If we know the characteristic sins of the age, we can guess its foolish and fashionable assumptions—that morality is simply a matter of personal taste, that all silences need to be filled up with human chatter or background music, that 760 percent of the American people are victims, that it is better to feel than to think, that rights are more important than responsibilities, that even for children the right to choose supersedes all other rights, that real liberty can be enjoyed without virtue, that self-reproach is for fogies, that God is chum or even a gofer whose job is to make us rich or happy or religiously excited, that it is more satisfying to be envied than respected, that it is better for politicians and preachers to be cheerful than truthful, that Christian worship fails unless it is fun. (Worship by the Book, 30)
This way of thinking has certainly infiltrated our churches as well. Yes, we may very well be able to call this some humanistic or back-door-legalism. But if we approach this entrenched neglect of a holy God as if it’s the same as a man trying to appease God through self-effort, then we’ll be woefully inadequate in the way that we respond to our cultural assumptions. Telling a narcissist that God loves him isn’t good news, it is old news.
I agree that the unfettered gospel of Jesus Christ is the answer to our lawlessness and our legalism. But I believe the gospel is a multi-faceted diamond and pending on who your audience is, you might want to emphasize one point over the other. What needs to be confronted, wrecked and ruined, and then transformed isn’t merely our plans of self-salvation but our self-worshipping hearts.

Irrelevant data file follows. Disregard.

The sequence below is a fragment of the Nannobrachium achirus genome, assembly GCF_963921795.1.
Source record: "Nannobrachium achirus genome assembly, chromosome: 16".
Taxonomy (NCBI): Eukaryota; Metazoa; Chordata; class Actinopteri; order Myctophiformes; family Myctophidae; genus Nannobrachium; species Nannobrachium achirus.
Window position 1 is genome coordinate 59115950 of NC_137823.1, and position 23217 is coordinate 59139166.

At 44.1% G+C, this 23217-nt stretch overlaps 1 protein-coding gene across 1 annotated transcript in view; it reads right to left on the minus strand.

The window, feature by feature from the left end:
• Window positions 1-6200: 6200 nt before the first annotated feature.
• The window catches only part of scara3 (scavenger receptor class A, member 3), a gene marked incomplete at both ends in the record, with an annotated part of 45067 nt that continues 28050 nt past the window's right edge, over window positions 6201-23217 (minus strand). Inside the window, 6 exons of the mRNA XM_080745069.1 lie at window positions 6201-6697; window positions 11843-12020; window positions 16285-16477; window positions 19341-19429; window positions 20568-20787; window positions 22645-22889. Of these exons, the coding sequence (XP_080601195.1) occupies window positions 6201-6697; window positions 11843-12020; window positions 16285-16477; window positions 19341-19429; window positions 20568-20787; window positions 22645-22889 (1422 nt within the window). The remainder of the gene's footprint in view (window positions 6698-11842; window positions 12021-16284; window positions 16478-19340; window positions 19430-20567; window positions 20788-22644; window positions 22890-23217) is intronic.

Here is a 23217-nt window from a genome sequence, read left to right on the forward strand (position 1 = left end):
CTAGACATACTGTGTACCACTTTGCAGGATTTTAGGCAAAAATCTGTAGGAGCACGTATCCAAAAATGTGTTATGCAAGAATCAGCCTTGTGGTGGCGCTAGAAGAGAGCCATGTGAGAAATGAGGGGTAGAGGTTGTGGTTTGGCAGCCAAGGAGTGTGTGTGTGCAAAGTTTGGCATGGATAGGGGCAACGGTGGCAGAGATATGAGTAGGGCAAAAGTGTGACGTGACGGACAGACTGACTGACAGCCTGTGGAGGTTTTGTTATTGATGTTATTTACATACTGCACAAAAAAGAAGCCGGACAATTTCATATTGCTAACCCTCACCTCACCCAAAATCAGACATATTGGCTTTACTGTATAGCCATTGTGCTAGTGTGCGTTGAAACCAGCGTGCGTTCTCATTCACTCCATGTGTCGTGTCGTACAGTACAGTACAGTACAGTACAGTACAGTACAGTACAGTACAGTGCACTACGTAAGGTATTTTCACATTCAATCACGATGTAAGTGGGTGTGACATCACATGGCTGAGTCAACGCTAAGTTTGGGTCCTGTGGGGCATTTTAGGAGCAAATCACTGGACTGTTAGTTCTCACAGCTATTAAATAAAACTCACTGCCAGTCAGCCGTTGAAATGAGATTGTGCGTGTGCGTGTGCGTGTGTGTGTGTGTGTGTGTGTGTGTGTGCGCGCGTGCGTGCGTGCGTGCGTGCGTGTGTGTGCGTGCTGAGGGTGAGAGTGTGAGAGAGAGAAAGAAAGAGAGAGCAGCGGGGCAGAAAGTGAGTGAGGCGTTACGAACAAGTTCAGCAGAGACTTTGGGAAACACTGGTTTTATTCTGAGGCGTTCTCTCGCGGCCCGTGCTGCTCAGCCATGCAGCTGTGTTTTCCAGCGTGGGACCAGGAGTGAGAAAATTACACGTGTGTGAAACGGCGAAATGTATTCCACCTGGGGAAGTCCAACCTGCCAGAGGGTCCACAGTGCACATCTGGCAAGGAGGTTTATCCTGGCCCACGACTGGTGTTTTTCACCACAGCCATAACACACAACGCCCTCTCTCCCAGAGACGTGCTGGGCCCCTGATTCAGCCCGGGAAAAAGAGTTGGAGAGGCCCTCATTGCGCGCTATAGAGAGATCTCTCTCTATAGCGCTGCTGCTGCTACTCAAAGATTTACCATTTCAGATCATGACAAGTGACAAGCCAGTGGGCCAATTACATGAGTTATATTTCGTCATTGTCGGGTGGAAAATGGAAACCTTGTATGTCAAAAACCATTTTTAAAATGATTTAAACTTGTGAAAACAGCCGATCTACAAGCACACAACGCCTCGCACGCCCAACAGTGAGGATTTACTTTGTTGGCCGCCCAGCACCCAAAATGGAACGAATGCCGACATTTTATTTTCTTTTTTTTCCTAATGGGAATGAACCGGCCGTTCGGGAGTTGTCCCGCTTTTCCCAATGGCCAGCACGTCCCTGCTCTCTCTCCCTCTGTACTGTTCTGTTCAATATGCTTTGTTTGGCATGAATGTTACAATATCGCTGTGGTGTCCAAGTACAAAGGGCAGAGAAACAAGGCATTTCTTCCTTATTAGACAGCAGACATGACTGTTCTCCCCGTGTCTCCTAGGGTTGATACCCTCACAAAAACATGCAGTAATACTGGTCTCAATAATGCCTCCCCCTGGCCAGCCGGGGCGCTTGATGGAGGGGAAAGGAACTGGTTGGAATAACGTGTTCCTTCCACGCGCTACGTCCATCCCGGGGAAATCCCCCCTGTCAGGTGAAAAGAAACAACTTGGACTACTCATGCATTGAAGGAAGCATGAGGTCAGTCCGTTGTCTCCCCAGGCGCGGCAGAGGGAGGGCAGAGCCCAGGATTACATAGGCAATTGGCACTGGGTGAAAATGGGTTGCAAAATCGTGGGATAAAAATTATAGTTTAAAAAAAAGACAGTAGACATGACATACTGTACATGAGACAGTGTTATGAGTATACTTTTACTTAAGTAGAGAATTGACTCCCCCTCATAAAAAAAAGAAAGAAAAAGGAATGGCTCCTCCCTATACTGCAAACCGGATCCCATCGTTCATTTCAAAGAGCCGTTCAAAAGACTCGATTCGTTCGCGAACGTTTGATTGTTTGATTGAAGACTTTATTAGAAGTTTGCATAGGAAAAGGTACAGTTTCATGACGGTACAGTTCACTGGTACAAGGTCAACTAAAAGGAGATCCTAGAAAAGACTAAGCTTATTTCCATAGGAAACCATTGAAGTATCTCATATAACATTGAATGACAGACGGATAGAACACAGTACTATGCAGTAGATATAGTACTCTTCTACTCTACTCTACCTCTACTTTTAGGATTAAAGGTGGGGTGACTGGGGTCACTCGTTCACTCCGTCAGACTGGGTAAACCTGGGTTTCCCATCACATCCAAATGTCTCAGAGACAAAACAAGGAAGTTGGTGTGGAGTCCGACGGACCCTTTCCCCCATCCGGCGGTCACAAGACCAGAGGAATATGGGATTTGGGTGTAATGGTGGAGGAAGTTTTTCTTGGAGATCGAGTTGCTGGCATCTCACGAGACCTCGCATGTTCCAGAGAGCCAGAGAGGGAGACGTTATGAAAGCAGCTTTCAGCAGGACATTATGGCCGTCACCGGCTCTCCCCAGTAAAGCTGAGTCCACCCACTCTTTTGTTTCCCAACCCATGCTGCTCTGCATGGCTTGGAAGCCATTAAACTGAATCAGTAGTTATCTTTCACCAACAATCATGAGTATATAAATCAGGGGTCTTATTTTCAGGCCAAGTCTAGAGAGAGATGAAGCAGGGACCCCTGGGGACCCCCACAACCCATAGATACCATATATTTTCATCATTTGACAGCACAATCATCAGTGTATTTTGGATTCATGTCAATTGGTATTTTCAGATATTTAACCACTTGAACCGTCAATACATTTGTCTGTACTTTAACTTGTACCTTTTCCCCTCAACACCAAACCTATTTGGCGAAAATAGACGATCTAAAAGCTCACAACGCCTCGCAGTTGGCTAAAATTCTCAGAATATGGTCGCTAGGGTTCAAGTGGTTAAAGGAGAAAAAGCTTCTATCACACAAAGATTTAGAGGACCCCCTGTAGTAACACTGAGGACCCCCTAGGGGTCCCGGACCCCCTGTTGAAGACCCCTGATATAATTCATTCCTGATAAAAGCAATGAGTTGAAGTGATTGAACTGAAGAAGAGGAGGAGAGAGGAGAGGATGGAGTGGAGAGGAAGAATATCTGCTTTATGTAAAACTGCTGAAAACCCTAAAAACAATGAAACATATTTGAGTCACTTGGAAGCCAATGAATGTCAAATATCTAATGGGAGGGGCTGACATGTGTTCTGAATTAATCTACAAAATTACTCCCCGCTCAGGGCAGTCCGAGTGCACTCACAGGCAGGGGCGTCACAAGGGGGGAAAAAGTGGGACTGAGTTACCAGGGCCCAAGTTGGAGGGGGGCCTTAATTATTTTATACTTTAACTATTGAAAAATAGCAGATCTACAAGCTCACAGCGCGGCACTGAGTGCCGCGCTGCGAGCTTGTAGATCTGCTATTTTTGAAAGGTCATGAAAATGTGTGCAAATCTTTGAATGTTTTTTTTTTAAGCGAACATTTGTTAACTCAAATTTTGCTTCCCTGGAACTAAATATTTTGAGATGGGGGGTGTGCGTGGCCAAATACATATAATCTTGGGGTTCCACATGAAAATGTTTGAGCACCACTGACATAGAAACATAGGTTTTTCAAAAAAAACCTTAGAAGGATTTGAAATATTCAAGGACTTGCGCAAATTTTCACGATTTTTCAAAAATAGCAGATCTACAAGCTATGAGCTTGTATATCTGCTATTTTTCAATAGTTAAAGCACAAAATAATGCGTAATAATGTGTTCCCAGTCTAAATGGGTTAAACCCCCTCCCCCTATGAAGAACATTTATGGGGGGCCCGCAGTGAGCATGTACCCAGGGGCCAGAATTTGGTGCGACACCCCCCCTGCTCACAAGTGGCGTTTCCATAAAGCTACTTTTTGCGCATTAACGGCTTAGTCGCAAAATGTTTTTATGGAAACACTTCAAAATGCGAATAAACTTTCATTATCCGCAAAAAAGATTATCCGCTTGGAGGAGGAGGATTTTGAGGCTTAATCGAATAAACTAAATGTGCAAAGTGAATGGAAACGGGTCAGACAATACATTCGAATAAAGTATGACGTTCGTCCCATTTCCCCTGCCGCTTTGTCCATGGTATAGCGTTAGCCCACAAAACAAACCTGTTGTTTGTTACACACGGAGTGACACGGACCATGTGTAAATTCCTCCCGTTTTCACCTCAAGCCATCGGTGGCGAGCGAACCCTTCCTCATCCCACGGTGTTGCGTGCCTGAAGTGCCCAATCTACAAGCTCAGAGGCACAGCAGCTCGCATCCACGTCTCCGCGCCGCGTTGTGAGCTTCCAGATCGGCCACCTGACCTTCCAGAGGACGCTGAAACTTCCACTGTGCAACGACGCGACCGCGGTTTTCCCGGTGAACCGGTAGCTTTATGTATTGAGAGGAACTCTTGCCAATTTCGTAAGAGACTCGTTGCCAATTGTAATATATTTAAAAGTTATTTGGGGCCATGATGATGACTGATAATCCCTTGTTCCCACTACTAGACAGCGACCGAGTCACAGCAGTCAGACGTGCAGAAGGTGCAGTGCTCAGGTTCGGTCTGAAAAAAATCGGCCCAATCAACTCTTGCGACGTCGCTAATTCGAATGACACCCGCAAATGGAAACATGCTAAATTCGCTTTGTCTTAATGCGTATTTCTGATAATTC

For the Saints
But surely legalism is the greatest problem within the church, right?
Again that probably depends on how we define legalism. If we mean people trying to please God by obeying the law, then I’m honestly not certain if it is the greatest problem in the church. If we mean people trying to please God by obeying imaginary laws that they’ve made up (i.e. laws of prosperity), then we might be closer to the mark. But I wonder if there isn’t an equally devastating problem of people that assume all is well with the Lord because of some supposed justification that took place some years ago and now it doesn’t matter much if we obey or not.
I’m not suggesting that what we need in our churches is a bunch of law preaching and banging people over the heads and telling them to get with the program. That’s foolishness and that’s terrible legalistic preaching. I still believe with my whole heart that we pastors had better leave people in the hands of Jesus or we haven’t preached a gospel sermon.
But I’m also not convinced that the solution is to simply rehearse over and over again justification and our settled position in Jesus Christ. Part of discipleship—yes, even discipleship from the pulpit—is teaching people how to live out the gospel. That doesn’t just mean showing them how Jesus is an answer to all of their sin problems. It is that, but discipleship also teaches people how to obey all that the Lord has commanded. Jesus commanded far more than just “repent and believe the gospel”.
I close with these words from John Piper:
Discipline is not legalism. Hard work is not legalism. Acting against carnal impulses is not legalism. They may be. But they may also be the torque of the engine of faith running on the fuel of the Spirit to the glory of the grace of God in a self-centered and undisciplined world.
Let’s not fear legalism so much that we become afraid to speak of discipline, hard work, and making war against the flesh in real concrete terms.